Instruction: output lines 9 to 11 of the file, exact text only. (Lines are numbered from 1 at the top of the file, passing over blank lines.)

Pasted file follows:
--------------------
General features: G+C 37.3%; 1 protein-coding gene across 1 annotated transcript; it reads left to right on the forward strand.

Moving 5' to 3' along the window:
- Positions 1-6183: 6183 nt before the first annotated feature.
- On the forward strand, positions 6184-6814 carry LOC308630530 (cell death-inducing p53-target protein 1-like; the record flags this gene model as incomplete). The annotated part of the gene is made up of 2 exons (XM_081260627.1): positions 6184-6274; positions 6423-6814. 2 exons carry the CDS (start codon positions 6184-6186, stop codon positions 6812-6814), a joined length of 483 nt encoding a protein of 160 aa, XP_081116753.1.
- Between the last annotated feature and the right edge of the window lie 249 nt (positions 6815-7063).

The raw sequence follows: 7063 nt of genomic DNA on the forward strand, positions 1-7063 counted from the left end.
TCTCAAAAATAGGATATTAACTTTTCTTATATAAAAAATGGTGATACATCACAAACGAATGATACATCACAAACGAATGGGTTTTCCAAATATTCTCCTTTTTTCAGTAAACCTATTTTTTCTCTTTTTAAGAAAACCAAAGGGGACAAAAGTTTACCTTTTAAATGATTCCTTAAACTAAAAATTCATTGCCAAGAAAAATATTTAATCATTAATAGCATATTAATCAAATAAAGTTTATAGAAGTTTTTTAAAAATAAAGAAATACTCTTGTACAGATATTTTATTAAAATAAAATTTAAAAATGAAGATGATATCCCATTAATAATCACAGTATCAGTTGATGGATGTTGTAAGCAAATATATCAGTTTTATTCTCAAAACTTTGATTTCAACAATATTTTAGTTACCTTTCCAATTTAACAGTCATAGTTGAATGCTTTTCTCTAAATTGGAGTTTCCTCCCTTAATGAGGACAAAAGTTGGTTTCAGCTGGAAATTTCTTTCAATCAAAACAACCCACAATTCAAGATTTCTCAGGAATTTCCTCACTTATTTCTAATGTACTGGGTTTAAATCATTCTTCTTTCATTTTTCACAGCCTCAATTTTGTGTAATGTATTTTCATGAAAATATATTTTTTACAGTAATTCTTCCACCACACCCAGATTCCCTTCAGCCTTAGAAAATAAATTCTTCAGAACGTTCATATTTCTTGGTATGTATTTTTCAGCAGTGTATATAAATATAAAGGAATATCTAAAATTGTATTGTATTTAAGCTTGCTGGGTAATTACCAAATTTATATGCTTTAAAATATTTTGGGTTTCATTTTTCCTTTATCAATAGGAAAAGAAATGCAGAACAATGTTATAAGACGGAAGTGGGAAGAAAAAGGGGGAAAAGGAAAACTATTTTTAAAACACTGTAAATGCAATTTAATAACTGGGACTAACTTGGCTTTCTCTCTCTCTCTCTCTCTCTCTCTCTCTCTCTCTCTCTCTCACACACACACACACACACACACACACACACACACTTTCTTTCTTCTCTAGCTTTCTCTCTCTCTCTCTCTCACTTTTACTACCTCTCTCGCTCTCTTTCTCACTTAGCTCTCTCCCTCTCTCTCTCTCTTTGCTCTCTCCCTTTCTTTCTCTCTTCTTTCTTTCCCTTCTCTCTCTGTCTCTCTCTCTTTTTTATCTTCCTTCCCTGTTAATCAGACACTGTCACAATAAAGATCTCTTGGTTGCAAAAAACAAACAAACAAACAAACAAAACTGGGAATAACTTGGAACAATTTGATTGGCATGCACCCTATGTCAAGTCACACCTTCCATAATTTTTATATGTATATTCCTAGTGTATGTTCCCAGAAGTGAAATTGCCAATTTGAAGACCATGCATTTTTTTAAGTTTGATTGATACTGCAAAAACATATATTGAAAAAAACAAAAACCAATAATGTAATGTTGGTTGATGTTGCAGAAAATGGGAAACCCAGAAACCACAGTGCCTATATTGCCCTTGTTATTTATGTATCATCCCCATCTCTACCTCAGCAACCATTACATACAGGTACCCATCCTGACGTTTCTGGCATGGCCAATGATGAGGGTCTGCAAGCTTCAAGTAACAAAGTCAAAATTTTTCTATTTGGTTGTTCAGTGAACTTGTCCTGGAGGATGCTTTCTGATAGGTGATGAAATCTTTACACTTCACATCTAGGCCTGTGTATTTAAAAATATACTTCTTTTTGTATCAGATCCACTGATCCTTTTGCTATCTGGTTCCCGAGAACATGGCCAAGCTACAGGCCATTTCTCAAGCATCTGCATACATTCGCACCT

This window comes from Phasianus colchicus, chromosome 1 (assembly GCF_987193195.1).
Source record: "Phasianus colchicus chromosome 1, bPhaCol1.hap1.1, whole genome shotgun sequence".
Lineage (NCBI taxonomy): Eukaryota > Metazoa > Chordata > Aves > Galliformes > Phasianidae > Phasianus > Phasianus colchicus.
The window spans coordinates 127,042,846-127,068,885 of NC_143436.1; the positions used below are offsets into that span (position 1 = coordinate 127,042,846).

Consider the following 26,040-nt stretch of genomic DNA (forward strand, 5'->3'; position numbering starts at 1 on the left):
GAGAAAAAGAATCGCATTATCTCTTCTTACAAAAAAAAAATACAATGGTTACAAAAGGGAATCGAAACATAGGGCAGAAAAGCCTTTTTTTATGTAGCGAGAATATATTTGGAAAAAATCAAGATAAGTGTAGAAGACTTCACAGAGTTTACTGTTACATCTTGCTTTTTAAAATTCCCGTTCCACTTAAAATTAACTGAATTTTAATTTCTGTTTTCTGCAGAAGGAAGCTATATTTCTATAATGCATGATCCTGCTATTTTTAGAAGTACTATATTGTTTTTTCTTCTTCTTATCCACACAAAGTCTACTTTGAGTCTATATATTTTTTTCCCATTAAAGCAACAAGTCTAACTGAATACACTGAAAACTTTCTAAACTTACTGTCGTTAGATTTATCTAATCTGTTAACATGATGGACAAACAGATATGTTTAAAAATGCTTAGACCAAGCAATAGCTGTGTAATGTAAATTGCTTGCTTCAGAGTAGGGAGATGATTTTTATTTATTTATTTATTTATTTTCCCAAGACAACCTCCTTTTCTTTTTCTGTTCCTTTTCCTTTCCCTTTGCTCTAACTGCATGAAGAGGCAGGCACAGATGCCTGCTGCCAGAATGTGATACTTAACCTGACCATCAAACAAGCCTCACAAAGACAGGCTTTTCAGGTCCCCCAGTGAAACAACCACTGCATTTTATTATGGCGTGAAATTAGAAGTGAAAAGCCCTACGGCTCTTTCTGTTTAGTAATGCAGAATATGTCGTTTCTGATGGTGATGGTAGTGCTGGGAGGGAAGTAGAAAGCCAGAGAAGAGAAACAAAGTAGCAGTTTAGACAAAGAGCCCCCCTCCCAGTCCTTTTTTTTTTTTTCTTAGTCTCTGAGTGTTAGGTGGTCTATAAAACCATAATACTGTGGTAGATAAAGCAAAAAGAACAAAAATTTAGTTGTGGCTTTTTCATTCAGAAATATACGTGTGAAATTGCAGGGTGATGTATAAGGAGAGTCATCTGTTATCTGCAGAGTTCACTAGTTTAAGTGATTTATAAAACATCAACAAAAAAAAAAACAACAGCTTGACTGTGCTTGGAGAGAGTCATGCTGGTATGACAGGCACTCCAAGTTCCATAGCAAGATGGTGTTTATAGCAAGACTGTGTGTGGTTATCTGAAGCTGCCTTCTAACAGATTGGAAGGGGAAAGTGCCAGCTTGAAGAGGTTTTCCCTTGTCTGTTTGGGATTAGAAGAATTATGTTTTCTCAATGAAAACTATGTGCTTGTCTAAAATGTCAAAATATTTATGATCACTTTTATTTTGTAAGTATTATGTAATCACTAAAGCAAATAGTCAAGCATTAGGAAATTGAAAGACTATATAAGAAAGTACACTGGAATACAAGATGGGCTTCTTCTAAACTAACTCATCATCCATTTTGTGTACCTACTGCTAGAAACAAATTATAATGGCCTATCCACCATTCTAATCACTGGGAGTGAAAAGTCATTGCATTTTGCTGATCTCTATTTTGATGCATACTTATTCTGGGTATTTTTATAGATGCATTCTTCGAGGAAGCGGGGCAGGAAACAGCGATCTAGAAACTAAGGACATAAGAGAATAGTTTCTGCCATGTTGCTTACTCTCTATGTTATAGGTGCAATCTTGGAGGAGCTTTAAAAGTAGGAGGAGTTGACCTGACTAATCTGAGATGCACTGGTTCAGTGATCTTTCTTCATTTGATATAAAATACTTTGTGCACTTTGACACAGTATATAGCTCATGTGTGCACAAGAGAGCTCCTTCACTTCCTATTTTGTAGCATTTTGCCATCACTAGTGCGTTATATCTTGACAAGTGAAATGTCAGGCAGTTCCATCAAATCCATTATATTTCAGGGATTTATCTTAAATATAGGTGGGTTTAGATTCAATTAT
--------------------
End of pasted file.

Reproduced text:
Source record: "Phasianus colchicus chromosome 1, bPhaCol1.hap1.1, whole genome shotgun sequence".
Lineage (NCBI taxonomy): Eukaryota > Metazoa > Chordata > Aves > Galliformes > Phasianidae > Phasianus > Phasianus colchicus.
The window spans coordinates 127,042,846-127,068,885 of NC_143436.1; the positions used below are offsets into that span (position 1 = coordinate 127,042,846).